Friday, February 15, 2013

Optimizing IIS for Performance & Security

My college uses Microsoft's IIS 7 for its servers instead of the more common Apache. That's fine; IIS is probably a good server. I don't know, I'm not qualified to say which is better. But one thing's for sure: Apache is a easier to use & learn simply because of the availability of documentation. If you're a full stack web person starting a new project, please use something with community support & documentation. Apache plays nice with Drupal, there's tons of security & performance tweaks documented online, & it has some great add-ons for any situation.

But hey, I'm stuck with IIS. This post is mostly a note-to-self on how to optimize IIS. I'm not at all a server configuration expert, so please don't take it as gospel. Most especially, if I'm flat-out wrong about something, I'd like to hear about it.

For the tl;dr & the resulting file, see my web.config github repo.


The hardest part is caching correctly. The goal is to use far-future expires headers, similar to Cache-Control: max-age=9000000. There are many different means of caching in HTTP but far-future expires is both simple (the server just says "hey, you can hang onto this content for X seconds") & effective. Some other caching methods end up sending "conditional get" requests, essentially saying "hey, server, I have version 3.2 of this file, is that current?" & the server sends a response back saying either "yup, carry on" or "nope, here's the current version." That is slightly less error-prone, because you can update a file on the server & it'll still make its way to clients that have cached the content, but that extra HTTP request adds up quickly. To update files with max-age or other far-future type caching schemes, I use filename-based versioning, essentially bumping a version number like "style.1.css" to "style.2.css" every time I change a file. Because remembering to change filenames is tedious, I either have a CMS (Drupal's built-in caching) or a build script (Yeoman) handle it for me.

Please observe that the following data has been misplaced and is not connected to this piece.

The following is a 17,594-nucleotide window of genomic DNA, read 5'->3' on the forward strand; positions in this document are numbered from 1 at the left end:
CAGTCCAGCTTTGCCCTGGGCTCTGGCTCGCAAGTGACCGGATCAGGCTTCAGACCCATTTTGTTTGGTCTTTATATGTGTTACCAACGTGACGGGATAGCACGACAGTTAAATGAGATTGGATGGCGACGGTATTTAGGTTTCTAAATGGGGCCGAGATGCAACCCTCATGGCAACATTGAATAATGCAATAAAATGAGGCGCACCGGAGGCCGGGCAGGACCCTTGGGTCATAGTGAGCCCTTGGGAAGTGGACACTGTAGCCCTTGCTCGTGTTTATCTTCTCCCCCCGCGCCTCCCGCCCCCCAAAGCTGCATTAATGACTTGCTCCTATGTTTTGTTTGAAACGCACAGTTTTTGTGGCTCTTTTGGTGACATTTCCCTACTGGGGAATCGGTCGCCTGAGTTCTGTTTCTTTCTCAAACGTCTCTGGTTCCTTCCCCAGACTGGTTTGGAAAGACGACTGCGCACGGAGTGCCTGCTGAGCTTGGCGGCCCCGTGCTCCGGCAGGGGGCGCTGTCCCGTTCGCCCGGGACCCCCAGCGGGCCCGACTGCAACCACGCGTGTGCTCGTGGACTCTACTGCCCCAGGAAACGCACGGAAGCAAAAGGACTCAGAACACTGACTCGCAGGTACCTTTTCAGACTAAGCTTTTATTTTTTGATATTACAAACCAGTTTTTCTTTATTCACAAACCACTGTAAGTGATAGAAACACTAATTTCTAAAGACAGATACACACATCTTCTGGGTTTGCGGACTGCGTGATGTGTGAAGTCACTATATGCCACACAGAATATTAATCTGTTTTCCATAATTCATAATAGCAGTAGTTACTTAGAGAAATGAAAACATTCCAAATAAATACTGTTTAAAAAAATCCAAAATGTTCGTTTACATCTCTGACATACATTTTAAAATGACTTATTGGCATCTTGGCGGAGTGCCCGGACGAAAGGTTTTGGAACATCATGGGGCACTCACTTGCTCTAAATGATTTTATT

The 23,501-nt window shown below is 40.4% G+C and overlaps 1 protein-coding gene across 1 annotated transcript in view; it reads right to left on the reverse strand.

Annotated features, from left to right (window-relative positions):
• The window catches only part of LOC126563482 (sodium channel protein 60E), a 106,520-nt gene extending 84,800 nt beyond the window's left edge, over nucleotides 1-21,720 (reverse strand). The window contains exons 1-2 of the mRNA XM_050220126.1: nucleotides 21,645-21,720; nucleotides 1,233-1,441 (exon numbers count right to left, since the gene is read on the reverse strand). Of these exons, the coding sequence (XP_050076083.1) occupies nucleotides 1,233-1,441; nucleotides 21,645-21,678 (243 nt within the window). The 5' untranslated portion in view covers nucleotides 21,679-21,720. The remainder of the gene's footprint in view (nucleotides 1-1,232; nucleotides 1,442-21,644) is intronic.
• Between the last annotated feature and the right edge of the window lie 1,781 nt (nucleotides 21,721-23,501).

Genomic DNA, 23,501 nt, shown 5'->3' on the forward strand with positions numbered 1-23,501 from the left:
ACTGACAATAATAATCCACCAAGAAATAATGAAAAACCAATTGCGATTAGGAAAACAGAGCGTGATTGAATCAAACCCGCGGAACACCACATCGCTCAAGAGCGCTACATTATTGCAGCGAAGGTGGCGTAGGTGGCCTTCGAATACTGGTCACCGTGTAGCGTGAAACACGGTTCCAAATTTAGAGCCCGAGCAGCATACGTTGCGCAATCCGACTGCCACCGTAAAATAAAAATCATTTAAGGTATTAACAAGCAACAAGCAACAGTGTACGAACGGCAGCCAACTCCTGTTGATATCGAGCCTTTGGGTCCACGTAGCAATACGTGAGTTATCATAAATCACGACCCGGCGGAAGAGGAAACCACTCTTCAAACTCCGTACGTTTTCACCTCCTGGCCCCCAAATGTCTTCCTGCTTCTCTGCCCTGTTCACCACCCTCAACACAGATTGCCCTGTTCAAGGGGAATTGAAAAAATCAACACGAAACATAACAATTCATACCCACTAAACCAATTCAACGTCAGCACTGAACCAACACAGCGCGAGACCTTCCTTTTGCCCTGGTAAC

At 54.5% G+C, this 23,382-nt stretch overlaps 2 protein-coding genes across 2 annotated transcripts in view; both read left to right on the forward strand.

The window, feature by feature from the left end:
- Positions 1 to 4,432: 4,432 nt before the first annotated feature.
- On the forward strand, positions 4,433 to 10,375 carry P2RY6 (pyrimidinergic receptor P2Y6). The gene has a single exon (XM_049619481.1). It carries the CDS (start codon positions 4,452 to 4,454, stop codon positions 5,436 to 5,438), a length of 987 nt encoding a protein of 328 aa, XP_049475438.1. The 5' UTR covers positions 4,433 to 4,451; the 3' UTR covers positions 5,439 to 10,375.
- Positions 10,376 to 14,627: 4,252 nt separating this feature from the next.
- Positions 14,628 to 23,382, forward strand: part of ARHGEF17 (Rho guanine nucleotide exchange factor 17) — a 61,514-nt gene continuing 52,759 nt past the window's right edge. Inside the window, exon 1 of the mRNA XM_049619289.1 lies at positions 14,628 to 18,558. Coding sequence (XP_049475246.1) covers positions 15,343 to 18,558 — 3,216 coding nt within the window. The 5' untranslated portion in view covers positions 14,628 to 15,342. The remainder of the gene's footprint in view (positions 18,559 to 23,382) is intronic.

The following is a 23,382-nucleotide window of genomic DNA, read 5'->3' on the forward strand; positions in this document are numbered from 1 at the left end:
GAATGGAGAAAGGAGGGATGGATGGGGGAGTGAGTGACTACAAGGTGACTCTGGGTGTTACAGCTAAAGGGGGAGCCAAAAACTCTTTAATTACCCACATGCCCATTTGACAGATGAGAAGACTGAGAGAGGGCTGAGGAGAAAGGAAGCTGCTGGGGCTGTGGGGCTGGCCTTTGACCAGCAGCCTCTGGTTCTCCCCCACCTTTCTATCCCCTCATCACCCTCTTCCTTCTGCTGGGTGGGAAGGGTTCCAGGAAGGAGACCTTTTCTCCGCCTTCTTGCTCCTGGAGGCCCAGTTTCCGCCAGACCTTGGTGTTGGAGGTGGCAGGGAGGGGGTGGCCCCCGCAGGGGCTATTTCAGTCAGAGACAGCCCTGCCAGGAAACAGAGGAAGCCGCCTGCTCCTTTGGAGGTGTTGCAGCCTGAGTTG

In IIS 7, unfortunately, it looks like you can either set static content caching on or off with little in between (Apache lets you specify expires time by MIME type). If there's a particular static MIME type that you don't want to get cached, too bad. That's problematic for at least two types: text/html & text/cache-manifest. These are both static, text types but the files need to be able to change without changing their name. If you altered your HTML file's name every time it changed, you'd constantly break incoming links. The appcache can't change because it causes this weird loop wherein clients that have previously visited the site & primed their cache can never get an updated version because they always looks in the wrong place; Jake Archibald covers this brilliantly in Appcache Douchebag.

So to get around this conundrum, I use two layers of web.config files: in the site's root where HTML, server-side scripts, & the cache manifest reside I use a config with no caching whatsoever, that's <clientCache cacheControlMode="DisableCache" />. Then, in any subdirectory where static content (images, CSS, JavaScript, fonts, etc.) might reside, I override that setting with an aggressive, far-future expires header.

Finally, I remove ETags with a two-part rule. The HTML5 Boilerplate server configs botch this horribly, ruining the X-UA-Compatible header in the process, but some searching around StackOverflow found me the right combination of rules to remove ETags per performance best practice (see Steve Souders' book).


I just copied this bit from the HTML5 Boilerplate Server Configs & made sure it worked with YSlow & other external tests. It's super important to GZIP content, arguably the biggest performance win you can get, & yet that's not the default in IIS 7.


I'm not an expert at hardening servers but it makes sense to eliminate headers that unnecessarily expose server information without any added benefit. I blank the X-AspNet-Version, X-Powered-By, & Server headers. Another IIS quirk is that you can't simply remove the Server header, all you can do is set its value to be an empty string which is at least enough to protect against the version number being exposed.

Rendering Engines

Since the X-UA-Compatible meta tag doesn't really work, I send it as an HTTP header. This forces IE to use Chrome Frame if it's available or the latest rendering engine (e.g. no IE 8 using the IE 7 engine) if not.

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